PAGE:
GRAND STAIRCASE-ESCALANTE NATIONAL MONUMENT — A fire in a building might burn for a day or two; a wildfire, maybe a few weeks. But a fire in southern Utah may have been burning for millions of years.
"We don't know how long these have been burning," Bureau of Land Management geologist James Holland said, pointing to columns of smoke coming out of holes in the ground.
The unusual domain of scorched earth and ancient fire is in a scenic landscape north of Lake Powell and within the Grand Staircase-Escalante National Monument.
Several long-standing place names in the area indicate that something's been burning a long time. Road signs point the way to such locales as Smoky Hollow and Smoky Mountain. A drainage in the area long ago was given the name Warm Creek. A set of soaring cliffs — colored red like bricks from an oven — are called the Burning Hills.
Smoke may have been rising out of holes in the ground far longer than people have been in the area, but no one knows for sure.
"There's been a lot of guesses," Holland said, "from hundreds of years to millions of years."
A buildup of creosote on rocks surrounding the smoke holes is a clue to the fury underground. A vast underground deposit of coal was apparently set alight eons ago by spontaneous combustion or by a thunderstorm.
"I would say it's probably guaranteed it's lightning strikes" that ignited the fires, Holland said.
Enough oxygen enters through cracks in the ground to keep the blaze — or blazes — alive.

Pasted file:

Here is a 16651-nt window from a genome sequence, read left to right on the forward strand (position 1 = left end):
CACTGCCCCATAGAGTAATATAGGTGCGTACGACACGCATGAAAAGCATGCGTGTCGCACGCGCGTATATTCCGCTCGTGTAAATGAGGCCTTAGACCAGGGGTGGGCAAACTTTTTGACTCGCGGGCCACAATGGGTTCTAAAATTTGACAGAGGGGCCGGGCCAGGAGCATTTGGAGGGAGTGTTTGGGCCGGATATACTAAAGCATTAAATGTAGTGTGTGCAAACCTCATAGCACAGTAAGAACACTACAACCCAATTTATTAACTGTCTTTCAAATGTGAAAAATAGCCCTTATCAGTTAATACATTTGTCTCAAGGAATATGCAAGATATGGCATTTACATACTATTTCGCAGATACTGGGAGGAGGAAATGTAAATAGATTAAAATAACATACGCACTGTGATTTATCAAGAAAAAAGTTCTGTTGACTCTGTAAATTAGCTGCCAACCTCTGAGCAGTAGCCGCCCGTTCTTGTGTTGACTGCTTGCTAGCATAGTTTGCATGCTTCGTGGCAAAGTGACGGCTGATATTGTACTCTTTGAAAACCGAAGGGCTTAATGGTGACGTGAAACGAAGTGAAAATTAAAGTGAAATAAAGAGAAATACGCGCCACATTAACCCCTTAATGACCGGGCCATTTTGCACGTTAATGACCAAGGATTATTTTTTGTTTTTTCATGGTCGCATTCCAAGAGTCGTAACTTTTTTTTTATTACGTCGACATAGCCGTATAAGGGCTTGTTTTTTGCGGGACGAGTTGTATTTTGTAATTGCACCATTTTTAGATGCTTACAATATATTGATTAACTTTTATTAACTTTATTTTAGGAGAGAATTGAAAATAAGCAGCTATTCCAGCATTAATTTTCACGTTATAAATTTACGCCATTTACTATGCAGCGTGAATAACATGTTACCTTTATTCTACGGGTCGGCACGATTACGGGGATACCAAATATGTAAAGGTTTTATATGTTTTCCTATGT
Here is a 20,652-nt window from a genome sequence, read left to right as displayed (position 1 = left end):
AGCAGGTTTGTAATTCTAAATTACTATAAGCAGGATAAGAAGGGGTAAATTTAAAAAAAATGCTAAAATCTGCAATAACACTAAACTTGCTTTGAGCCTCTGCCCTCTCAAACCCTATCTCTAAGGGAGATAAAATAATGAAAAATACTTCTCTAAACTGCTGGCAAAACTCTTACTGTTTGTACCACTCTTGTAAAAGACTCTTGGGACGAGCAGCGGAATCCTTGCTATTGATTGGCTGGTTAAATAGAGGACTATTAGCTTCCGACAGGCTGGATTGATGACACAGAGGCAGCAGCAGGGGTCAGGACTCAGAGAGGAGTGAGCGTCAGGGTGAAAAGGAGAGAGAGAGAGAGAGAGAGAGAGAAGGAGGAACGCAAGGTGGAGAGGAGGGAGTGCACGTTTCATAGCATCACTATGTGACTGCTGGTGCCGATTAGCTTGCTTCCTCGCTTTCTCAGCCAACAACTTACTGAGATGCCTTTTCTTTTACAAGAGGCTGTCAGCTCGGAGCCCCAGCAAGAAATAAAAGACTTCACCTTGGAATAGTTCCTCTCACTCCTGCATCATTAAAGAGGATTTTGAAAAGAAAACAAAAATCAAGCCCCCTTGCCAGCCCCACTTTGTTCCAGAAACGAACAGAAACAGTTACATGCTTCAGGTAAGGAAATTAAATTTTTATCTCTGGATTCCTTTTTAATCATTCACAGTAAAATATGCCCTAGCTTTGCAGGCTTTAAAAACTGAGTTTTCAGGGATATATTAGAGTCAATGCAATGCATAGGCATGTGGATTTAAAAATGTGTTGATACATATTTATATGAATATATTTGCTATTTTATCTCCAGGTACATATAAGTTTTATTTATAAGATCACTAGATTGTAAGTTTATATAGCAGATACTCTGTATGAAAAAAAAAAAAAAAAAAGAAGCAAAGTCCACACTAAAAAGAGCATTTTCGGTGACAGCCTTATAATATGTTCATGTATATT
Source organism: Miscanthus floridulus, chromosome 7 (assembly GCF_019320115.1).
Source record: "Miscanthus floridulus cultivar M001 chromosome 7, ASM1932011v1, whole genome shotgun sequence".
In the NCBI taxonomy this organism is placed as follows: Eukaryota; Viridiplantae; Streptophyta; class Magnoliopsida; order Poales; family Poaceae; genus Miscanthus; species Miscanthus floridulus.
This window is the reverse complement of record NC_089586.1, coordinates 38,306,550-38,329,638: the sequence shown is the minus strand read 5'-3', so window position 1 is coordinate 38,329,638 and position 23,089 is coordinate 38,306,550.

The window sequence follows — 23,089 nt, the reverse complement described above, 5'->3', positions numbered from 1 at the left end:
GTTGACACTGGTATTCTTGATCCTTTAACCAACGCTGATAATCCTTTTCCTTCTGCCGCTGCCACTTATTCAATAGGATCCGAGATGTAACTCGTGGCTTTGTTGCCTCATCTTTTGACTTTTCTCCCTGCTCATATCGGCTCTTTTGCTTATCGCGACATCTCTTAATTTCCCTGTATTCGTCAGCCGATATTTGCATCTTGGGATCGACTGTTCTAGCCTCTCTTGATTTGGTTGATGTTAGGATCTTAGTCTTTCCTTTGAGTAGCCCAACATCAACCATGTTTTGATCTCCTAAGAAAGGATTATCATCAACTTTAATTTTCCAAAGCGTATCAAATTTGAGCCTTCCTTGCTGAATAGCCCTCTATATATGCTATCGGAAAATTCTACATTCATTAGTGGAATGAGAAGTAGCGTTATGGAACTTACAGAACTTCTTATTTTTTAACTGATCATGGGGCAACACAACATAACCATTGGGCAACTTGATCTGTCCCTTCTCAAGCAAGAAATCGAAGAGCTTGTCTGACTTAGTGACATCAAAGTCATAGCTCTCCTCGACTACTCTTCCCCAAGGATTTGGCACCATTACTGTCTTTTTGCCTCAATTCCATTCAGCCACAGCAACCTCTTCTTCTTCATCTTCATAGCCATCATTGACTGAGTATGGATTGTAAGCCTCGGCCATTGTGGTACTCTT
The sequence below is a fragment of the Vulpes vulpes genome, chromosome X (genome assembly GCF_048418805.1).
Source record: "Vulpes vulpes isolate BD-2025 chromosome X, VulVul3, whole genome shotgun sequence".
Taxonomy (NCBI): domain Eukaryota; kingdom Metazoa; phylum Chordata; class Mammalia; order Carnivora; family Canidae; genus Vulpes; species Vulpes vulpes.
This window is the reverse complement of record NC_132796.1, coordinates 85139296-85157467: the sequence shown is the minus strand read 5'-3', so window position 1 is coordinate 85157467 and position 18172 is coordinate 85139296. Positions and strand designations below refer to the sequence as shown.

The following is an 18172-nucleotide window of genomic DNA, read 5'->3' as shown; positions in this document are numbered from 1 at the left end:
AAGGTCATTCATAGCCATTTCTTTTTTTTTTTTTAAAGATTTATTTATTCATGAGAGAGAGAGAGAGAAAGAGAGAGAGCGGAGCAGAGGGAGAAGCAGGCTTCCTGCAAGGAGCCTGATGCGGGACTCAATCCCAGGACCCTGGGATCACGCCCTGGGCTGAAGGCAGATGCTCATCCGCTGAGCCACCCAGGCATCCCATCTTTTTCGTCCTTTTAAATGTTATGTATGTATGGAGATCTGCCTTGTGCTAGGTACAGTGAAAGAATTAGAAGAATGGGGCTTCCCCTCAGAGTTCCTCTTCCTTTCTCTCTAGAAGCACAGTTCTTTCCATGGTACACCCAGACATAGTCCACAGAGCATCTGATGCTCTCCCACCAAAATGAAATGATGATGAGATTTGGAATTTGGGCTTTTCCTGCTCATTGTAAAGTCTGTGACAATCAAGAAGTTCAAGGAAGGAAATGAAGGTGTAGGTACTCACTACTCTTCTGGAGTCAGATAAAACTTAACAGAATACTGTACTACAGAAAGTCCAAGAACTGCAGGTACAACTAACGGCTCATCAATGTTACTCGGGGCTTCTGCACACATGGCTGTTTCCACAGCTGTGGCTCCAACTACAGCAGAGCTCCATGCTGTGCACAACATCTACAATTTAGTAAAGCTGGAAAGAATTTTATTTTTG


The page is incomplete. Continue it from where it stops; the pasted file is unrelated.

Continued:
Holland's father, Roger Holland, is also a geologist. He said ancient fire is the reason the cliffs of the Burning Hills turned brick red.
"That's because the coal underneath those hills has burned," Roger Holland said. "The heat from the coal has oxidized the iron that's been locked up in the rock."
The aroma is about what you'd expect: It's the smell of an old coal furnace that's been burning way too long.
Roger Holland said fissures and other deformations are noticeable at the surface due to the long-lasting fires. As combustion reduces the volume of coal, collapses occur underground that change the topography at the surface.
It's likely there are large underground caverns full of fire, James Holland said.
"You know, you always hope when you come out here and you're stepping around it that that cavern isn't going to collapse today," he said.
That danger is not entirely theoretical. James Kirkland, Utah's state paleontologist, had a scare once while hunting for fossils in the area.
"I touched the ground at a spot," Kirkland said, "and my hand went right through, and flames came shooting out of the ground. Scared the life out of me."
With so much valuable coal going up in smoke, coal companies and government agencies tried to extinguish the fire back in the 1960s.
"They came out here and tried to put this thing out with some big equipment by pushing dirt and smothering it," James Holland said as he stood next to a column of smoke rising from a chasm. "You can see that it didn't work."
A proposed coal mine in the area was stopped when President Clinton designated the Grand Staircase-Escalante National Monument in 1996.
So chances are, nature will continue to have its way, making smoky hollows and burning hills for eons into the future.
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